10. Great post! And I loved reading all of the comments too. Everyone is inspiring me to make another doll. What I want to know is WHO is anonymous??? No fair!

  11. Anonymous: This is the one thing that gets me the most. I'm fair enough sculptor that I can make a cute doll. I can create silly faces, cute faces, scary, homely, or plain faces. But to try and make mine look like THAT one, oh boy. This is like sculpting boot camp. :~P

  12. Jan, I find the harshest critic can be yourself. All beginning doll artists look for validation of their creativity from other doll makers as well as the thrill of selling. It is very easy to get caught up in comparing your work with those of other artists who have years of experience in the craft. What I finally realized personnaly is that I never actually wanted a IW copy cat as there are some things that to me are down right ugly in a really IW doll such as the ears. I do not try to make a look-a-like IW but a doll that gives the same nostalgic feeling that the old dolls have. Keep on what you are doing and don't second guess your work negatively, it is simply the normal evolution of your creativeness. I love your work and look forward to seeing your dolls in the future. ♥Judi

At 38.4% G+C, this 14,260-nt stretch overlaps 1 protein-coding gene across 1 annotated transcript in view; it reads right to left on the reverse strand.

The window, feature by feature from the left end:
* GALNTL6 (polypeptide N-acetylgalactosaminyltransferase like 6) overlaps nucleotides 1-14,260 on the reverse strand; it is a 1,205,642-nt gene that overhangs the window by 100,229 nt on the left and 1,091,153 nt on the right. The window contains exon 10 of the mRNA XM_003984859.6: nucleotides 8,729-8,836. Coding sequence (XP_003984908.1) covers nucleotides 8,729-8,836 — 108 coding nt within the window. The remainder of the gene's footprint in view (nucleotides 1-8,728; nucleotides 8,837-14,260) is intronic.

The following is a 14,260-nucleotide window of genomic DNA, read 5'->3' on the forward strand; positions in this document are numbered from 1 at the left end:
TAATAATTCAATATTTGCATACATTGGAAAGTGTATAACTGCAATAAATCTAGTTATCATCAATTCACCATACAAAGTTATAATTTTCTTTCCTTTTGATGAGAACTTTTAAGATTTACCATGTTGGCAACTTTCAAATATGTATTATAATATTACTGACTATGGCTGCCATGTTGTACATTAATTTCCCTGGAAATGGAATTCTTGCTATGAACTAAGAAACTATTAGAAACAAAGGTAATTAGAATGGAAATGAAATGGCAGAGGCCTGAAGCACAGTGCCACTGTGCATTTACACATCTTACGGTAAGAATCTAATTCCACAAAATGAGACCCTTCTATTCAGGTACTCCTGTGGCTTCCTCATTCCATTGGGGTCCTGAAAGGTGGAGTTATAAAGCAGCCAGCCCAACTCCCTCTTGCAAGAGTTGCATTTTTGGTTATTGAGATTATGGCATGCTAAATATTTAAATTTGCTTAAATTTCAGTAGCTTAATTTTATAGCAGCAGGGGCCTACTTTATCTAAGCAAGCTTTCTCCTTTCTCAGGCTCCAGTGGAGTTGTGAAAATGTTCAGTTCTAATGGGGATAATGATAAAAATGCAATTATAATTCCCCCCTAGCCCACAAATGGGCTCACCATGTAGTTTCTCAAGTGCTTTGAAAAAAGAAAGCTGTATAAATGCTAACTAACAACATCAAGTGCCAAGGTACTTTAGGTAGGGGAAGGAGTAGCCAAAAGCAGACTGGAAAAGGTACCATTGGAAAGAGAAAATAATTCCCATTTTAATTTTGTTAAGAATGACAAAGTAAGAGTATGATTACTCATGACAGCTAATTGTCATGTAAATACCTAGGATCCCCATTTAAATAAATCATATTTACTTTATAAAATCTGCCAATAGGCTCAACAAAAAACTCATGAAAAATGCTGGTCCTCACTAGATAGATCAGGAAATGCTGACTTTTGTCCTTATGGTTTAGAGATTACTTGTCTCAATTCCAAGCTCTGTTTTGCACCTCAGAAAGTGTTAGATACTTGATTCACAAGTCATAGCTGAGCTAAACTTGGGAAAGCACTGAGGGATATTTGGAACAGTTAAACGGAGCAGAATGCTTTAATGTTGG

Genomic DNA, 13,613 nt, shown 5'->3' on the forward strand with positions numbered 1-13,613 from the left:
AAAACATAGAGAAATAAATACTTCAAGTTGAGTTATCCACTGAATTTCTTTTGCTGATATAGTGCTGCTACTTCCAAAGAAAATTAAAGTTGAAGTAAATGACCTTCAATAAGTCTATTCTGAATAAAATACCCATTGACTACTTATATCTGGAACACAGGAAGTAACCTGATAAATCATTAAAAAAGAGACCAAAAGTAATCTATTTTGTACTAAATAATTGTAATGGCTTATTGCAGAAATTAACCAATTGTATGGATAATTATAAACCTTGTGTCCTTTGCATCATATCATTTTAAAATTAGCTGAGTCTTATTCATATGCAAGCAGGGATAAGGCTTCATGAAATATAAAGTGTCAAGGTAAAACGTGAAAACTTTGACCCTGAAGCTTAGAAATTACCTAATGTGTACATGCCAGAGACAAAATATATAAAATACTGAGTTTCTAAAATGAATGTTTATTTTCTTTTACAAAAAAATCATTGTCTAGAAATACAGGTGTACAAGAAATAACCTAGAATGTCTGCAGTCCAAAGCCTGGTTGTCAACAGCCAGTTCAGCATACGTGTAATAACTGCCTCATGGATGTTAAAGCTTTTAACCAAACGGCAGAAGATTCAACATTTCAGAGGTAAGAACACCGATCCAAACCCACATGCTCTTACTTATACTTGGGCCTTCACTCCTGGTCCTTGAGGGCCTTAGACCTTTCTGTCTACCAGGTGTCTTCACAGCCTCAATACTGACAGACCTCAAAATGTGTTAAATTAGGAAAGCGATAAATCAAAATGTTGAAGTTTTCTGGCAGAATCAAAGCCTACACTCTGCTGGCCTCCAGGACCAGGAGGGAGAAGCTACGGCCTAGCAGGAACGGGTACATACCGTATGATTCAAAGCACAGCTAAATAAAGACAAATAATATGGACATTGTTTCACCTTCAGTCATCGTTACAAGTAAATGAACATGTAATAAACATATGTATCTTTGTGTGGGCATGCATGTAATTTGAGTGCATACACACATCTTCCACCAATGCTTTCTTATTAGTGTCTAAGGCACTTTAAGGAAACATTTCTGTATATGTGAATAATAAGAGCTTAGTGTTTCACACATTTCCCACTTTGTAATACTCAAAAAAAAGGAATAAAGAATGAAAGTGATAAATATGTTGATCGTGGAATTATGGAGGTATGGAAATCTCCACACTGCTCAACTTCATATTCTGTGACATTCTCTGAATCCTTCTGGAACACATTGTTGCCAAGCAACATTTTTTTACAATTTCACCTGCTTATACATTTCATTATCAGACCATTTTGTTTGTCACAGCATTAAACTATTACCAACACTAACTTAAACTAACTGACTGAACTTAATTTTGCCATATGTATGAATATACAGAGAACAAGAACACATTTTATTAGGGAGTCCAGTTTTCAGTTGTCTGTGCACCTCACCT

13. Judi, I completely agree that IW dolls are homely. But there's something about them that just gets me. And for the most part, I don't want to make a living with copies. But I think the training I'm getting in TRYING to make an exact copy has been process is cloth and paperclay instead of pasted cloth and a press like the originals, so I'll never get exactly "there". But I'm having a helluva time aiming for it. :~p The exercise has been fulfilling and exhausting.

  14. Wax on, wax off...I'd be happy to be able to sculpt the heads. Everytime we sculpt one, we get better with the learning of it.

    I loved this post.